With success often comes a stultifying mix of conservatism and complacency. The challenge for a car company is to keep reinventing itself and its products despite compelling urges to stand pat, to rest on one’s laurels.
This brings us to Porsche AG, one of the most successful car companies in the world. Some 20 years ago, the company had trouble selling a few thousand sports cars a year in North America. So it started to take chances; it modernized its lineup, fixed its quality and expanded the range to include four-door luxury hatchbacks (Panamera) and stunning SUVs (the Cayenne).
This is on my mind as I contemplate the 2012 Porsche 911 Carrera ($93,700 for the 3.4-litre 911 Carrera and $110,000 for the 3.8-litre Carrera S). This is the seventh-generation version of the 911 and the first fully revamped one since 2004. A fine car it is, perhaps even a brilliant one, and it’s clearly the product of a smart company. But is it something from a daring one?
While Porsche is spectacularly profitable, the money is being made on Panameras and Cayennes and even smart hedging from time to time. I would have thought that generally declining sales of the iconic 911 would spur Porsche to become bold, to take big risks with its 2+2 performance flagship. I’d argue Porsche has, and will explain why.
Porsche has not been distracted by the upcoming compact SUV due in 2013. At least I don’t think so. Rather Porsche has learned from this soon-to-go-on-sale model.
Porsche does not seem overly troubled by the uncertainty over global fuel economy and emissions regulations, congestion surcharges and the like, either. All these are just part of doing business and the genius of this German car company – all German car companies – lies in the obsession with creating and executing detailed plans.
The plan here was to create a 2012 911 for aging, global buyers. The result is an excellent automobile. This car is daring, even ground-breaking in its own way, despite some grumbling that it has morphed into a GT or grand touring car – that this 911 has outgrown its sports car roots.
Those roots run deep, too. The first 911 arrived in 1963 and it evolved from the Porsche 356, the company’s first production vehicle designed by Ferry Porsche in 1948. Six generations have since been built, with some 700,000 sold worldwide.
But the company has evolved and the facts suggest Porsche knows what it’s doing.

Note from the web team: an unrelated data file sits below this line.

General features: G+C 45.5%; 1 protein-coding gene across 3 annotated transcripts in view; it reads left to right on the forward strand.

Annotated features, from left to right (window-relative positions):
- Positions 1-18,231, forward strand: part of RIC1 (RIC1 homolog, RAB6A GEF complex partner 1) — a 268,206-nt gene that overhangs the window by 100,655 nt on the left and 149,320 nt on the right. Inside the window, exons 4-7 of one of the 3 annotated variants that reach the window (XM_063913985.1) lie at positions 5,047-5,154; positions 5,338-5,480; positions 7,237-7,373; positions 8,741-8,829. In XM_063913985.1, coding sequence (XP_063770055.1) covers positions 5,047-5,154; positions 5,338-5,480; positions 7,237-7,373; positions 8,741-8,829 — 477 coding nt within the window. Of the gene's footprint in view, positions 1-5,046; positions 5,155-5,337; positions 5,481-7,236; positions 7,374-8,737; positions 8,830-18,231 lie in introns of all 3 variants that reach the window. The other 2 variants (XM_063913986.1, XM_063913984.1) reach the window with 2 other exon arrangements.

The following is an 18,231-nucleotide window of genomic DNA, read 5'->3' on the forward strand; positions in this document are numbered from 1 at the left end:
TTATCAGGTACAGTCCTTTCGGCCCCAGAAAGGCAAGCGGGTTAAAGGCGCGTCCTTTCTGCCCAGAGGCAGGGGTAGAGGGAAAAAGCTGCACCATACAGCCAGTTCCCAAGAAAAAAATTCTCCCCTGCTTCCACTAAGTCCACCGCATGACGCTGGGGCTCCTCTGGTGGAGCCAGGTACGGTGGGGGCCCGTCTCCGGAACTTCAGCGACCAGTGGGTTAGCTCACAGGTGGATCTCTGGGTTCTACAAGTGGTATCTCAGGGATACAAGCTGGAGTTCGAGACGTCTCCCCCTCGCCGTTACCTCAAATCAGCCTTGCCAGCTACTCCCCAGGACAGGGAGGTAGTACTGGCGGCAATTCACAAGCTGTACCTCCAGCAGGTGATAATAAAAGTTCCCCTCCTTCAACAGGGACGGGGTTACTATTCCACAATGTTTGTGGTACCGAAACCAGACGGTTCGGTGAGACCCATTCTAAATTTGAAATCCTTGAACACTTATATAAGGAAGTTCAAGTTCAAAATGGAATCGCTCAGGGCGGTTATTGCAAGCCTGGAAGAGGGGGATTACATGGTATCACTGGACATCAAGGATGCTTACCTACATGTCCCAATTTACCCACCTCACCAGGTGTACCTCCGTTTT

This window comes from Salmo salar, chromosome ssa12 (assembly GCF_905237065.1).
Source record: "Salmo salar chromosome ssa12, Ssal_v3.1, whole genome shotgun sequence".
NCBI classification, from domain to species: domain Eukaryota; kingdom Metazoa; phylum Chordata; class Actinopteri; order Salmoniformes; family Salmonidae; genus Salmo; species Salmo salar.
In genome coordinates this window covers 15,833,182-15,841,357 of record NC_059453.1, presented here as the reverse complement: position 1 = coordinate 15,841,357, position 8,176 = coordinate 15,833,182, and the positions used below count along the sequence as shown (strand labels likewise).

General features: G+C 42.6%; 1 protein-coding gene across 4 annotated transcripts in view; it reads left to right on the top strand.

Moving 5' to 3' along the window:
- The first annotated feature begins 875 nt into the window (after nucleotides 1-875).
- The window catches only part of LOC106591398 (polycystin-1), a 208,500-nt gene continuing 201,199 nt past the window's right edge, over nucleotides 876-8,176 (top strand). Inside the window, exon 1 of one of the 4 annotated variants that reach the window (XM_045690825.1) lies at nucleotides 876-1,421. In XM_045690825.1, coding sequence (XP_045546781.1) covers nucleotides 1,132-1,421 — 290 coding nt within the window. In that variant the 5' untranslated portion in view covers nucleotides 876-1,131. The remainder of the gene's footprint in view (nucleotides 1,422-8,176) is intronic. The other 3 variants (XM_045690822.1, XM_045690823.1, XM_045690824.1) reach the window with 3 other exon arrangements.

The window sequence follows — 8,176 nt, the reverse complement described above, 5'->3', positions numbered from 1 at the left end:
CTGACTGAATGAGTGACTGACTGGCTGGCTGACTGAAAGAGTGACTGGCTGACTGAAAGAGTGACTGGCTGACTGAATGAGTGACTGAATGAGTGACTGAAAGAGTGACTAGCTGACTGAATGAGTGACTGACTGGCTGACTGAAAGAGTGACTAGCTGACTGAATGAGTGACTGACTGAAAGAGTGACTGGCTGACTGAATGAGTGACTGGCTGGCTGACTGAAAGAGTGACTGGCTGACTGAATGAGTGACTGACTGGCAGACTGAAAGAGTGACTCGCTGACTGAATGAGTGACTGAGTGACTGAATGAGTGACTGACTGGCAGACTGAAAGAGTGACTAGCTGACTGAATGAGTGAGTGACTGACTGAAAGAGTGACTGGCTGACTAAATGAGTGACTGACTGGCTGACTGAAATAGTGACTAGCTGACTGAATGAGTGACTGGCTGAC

Porsche’s operating profit was up 25 per cent (to €1.51-billion) in the January-to-September period, while revenue leapt ahead 20 per cent (to €7.93-billion) and deliveries were up 31 per cent to 90,972 cars. Porsche is successful, despite the gloom in Europe and the United States.
The numbers also say that Porsche is definitely not a sports car company, or at least not exclusively one. Through September, the 911 model posted a 12 per cent sales decline to 13,777 vehicles. What’s moving? The Cayenne was Porsche’s best-selling model in the period, with 43,924 sold. That’s a stunning 74 per cent jump on the year. The Panamera also outsold the 911, with deliveries up 6 per cent to 18,750 cars.
If I am a Porsche executive, those results scream out “bigger is better” – that the big Cayenne and Panamera are driving Porsche’s growth and earnings.
I’d also take notice of China, Porsche’s most dynamic sales region. Sales there were up 82 per cent to 17,683 cars through September. North America was strong, with 22,307 cars sold for a 15 per cent increase, but China will pass North America very soon. Europe remains healthy, too, with sales up 11 per cent to 29,079 vehicles. But Porsche’s future – with the goal of annual sales topping 200,000 – is in China.
“Porsche’s chunky models have become the pillar of their success,” Stefan Bratzel, director of the Centre of Automotive Management at the University of Applied Sciences in Bergisch Gladbach, Germany, recently told Bloomberg.
And they will remain so, even as the new 911 arrives next February in Canada. The big-is-better mentality has justifiably consumed Porsche’s thinking about the 911.
Chief executive officer Matthias Mueller told reporters at the Frankfurt auto show that the car is “enormously important for Porsche as it characterizes the brand” and the new 911 will “play a huge factor in our growth strategy.” That said, this car is nothing much like the first 911 of almost 50 years ago.
My bet is that the purists are going to be troubled by this 2012 version, but the market will go nuts. Despite the weight of success, I believe Porsche’s daring move here was not to stand pat with the 911, but to suffer the slings and arrows that come with knocking convention and conventional wisdom. Because if nothing else, this 2012 911 is big – 100 mm longer at the pivotal point, the wheelbase, and significantly wider at the front track, too.
It’s still every bit a speedster, too. The seventh-generation 911 has a top speed of 289 km/h, the company says, and the Carrera S with PDK accelerates to 100 km/h in 4.3 seconds, 4.1 seconds with the launch control feature of the optional Sport Chrono package. The Carrera with PDK does the same sprint in 4.6 seconds, 4.4 seconds with Sport Chrono.
At 350 hp for the base car and 400 for the Carrera S, the car is more powerful and 45 kilograms lighter than its predecessor. Give thanks to a lot of aluminum bodywork for the weight loss. Porsche says the Jenny Craig treatment and various engineering advances, including a stop-start system, have reduced fuel consumption and emissions by as much as 16 per cent. All that in a much larger, more powerful car from the inside out.
If Porsche were looking for some advice from me, however, I’d suggest caution over growing the 911 any further.
This car is as big as any 911 should ever be. When it comes to sports cars, size matters – the rule of thumb being the smaller the better.